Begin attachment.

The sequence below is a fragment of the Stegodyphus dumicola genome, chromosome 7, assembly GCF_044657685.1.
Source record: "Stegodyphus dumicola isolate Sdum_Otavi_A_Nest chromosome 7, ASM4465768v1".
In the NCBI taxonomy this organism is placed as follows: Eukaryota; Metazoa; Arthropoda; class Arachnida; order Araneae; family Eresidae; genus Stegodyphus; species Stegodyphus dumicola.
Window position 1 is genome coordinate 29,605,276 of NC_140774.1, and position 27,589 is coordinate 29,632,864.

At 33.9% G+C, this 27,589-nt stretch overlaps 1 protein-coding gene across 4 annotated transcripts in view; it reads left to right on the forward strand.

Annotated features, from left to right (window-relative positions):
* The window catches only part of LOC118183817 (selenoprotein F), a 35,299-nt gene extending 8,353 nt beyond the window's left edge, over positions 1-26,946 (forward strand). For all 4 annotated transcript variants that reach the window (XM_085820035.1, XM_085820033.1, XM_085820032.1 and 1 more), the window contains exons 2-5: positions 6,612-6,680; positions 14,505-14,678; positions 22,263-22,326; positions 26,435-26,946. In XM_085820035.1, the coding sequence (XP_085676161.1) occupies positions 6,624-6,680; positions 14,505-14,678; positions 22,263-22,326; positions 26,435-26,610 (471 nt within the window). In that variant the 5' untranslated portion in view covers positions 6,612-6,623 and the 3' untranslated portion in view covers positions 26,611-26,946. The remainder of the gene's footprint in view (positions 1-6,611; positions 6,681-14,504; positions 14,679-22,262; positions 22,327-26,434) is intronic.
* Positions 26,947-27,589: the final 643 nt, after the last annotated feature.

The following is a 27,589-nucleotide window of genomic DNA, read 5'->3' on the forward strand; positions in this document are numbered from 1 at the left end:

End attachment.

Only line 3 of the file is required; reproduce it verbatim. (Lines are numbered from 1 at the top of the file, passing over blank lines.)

In the NCBI taxonomy this organism is placed as follows: Eukaryota; Metazoa; Arthropoda; class Arachnida; order Araneae; family Eresidae; genus Stegodyphus; species Stegodyphus dumicola.